Street protests over patents in Germany
Summary: Nokia is becoming more like a patent troll while Microsoft perhaps loses its ability to do so
The term “patents licensing company” means “patent troll”. It’s a euphemism. Having said that, with the likes of MOSAID getting Nokia’s patents and the press reporting that Nokia plans to ‘monetise’ its patents (i.e. sue and extort), Nokia will become almost the same thing as IPCom and Microsoft. They cannot sell phones, so as their sales dwindle they will just try to make money by bullying those who found success, notably Google. Well, actually, that is already happening, even though Microsoft has not managed to bamboozle any company into a Linux/Android patent deal since the FAT patent came under fire. It’s Microsoft’s #1 weapon against Linux, based on what we learned from the OIN's CEO.
As we argued at one time, the demise of the FAT patent does not help end the problem at its root. Microsoft is busy buying a lot of patents in hope of finding something that can be used against Linux/Android and withstand any court’s scrutiny (Microsoft does not favour the German court). Over at British papers, the protest continues against software patents:
Don’t let software patents stop us standing on the shoulders of giants
Put aside the old chestnut of people copying the latest Lady Gaga album or The Hunger Games (whether movie or book) without permission. There’s plenty of fighting over that, replete with collateral damage from proposals such as the US’s Sopa bill, but the lines for détente on straight-out copying are drawn: there’s been uptake of all-you-can-eat subscriptions through services such as Spotify or Netflix, and pay-per-item stores such as the iTunes store.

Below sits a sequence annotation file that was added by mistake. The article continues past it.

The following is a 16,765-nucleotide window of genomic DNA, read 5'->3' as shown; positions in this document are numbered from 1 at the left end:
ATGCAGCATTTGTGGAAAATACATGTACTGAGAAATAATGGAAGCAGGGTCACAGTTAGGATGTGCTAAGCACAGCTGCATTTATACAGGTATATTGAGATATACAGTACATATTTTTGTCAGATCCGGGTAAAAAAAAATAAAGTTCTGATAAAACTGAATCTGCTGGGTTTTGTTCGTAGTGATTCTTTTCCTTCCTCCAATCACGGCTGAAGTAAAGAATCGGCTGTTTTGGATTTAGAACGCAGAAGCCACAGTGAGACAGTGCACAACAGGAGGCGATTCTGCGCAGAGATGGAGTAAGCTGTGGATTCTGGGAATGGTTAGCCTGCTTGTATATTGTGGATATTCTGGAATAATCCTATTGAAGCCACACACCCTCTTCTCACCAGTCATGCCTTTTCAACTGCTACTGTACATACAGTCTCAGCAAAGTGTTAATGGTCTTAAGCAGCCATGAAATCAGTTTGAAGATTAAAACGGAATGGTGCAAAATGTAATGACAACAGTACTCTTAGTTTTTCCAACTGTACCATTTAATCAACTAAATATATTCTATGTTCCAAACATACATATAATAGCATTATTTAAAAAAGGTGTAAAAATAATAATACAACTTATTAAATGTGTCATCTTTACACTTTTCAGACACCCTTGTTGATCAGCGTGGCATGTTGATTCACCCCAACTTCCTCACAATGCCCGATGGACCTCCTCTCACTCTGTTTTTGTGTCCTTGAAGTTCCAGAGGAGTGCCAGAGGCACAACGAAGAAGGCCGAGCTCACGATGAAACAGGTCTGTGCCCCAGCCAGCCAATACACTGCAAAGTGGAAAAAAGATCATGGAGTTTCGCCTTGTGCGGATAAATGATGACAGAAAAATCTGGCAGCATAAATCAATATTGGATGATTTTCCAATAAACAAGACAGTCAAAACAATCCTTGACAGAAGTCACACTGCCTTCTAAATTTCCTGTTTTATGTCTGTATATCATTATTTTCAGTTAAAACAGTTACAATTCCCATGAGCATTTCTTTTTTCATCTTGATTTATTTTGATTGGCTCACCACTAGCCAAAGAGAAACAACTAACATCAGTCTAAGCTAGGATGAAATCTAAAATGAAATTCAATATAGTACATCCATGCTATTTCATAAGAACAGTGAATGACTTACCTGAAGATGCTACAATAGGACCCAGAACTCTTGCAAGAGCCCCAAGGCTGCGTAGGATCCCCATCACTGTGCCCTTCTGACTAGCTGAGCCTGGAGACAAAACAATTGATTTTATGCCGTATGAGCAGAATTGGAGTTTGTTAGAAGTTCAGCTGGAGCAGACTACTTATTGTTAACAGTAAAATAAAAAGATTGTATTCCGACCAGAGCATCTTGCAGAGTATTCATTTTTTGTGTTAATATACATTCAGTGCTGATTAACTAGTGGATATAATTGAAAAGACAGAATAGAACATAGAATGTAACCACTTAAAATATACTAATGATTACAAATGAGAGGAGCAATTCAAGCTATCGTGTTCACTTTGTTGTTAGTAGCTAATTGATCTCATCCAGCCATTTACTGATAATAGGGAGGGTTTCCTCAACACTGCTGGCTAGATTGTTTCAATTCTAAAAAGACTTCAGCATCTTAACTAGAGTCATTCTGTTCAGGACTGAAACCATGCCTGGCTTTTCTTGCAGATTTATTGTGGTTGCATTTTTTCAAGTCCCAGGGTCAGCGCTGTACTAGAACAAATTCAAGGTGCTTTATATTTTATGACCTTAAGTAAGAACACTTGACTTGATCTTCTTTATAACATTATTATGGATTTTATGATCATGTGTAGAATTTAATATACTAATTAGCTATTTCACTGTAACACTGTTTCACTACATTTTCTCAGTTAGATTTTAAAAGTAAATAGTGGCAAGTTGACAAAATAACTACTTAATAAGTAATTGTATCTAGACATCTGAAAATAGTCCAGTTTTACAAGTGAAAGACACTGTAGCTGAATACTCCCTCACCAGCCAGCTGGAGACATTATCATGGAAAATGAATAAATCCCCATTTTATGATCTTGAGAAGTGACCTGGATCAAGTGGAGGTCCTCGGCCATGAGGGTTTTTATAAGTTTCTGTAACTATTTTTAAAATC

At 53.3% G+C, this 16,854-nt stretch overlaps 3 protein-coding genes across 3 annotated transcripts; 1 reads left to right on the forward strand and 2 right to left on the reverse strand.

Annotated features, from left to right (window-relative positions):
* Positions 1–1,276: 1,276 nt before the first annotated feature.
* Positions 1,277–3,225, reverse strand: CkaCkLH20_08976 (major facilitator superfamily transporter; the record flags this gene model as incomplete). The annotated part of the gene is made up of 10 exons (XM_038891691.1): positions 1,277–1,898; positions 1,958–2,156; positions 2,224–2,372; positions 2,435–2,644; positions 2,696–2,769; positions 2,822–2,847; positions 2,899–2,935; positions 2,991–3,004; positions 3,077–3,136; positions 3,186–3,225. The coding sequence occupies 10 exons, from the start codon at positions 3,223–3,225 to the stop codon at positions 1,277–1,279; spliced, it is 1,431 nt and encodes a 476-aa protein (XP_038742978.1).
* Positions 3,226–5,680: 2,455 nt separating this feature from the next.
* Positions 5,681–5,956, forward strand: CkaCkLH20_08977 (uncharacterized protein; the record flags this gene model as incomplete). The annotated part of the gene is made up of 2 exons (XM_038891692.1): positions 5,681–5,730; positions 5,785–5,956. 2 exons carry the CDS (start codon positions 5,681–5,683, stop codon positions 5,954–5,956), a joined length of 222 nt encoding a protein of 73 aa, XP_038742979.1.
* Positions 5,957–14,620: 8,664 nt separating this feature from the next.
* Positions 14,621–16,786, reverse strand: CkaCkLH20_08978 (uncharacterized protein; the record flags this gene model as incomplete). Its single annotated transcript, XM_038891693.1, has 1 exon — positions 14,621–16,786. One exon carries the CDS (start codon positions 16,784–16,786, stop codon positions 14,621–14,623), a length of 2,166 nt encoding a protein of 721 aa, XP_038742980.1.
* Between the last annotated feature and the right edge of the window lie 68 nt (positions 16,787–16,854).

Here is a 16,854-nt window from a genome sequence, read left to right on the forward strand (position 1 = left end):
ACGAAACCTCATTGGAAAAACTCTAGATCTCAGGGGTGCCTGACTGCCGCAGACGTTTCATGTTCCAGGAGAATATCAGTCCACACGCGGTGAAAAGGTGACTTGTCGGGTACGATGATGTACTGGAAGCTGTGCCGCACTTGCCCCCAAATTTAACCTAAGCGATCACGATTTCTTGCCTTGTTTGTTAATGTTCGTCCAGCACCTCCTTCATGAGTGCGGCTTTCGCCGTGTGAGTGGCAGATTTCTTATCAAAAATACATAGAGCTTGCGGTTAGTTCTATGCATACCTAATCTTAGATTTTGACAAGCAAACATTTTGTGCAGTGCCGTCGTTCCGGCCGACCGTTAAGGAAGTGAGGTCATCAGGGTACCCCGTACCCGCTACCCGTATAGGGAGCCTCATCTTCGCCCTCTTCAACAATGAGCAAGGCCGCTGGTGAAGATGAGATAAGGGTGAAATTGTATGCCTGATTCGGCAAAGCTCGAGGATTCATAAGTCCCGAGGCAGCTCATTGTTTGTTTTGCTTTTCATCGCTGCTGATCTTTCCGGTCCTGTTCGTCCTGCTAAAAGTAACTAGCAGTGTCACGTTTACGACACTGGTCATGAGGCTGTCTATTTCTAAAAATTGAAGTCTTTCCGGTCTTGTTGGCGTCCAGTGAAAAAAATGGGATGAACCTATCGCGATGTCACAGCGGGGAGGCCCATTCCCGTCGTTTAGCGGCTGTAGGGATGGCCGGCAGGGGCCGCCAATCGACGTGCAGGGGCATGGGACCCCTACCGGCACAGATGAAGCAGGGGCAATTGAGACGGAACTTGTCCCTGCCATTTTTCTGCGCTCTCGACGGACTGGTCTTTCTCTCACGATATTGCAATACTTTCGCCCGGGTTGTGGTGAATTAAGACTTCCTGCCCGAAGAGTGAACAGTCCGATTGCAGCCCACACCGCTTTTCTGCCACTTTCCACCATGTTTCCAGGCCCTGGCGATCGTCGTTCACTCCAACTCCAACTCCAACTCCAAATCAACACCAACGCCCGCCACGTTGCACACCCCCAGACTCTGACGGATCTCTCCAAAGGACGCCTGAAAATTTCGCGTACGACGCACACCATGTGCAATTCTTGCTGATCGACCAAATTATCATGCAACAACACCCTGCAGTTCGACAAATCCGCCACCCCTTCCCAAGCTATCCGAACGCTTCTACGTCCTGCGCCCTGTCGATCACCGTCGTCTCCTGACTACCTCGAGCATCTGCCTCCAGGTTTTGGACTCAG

No, the deepest and most pressing problem of intellectual property online is derivative use. What we build is made possible by the work of others who precede us. “If I have seen further it is by standing on ye sholders of Giants,” wrote Isaac Newton, in a modest moment. Indeed, Newton’s very quote can be traced back to others at least as far as the 12th century. When we create, we in fact rest upon a succession of shoulders of varying sizes.
In today’s digital environment, the linkages between past and present work are more readily laid bare. Quotes morph as they are retweeted, while often leaving a trail of bread crumbs back to Tweet Zero. YouTube videos include soundtracks and images from other videos – enough that copyright-minded robots can detect the fingerprints of those earlier works and throw up a red flag against a new use.
Microsoft really needs software patents because they are the last thing Microsoft can use to stop FOSS/Linux/Android and open standards. █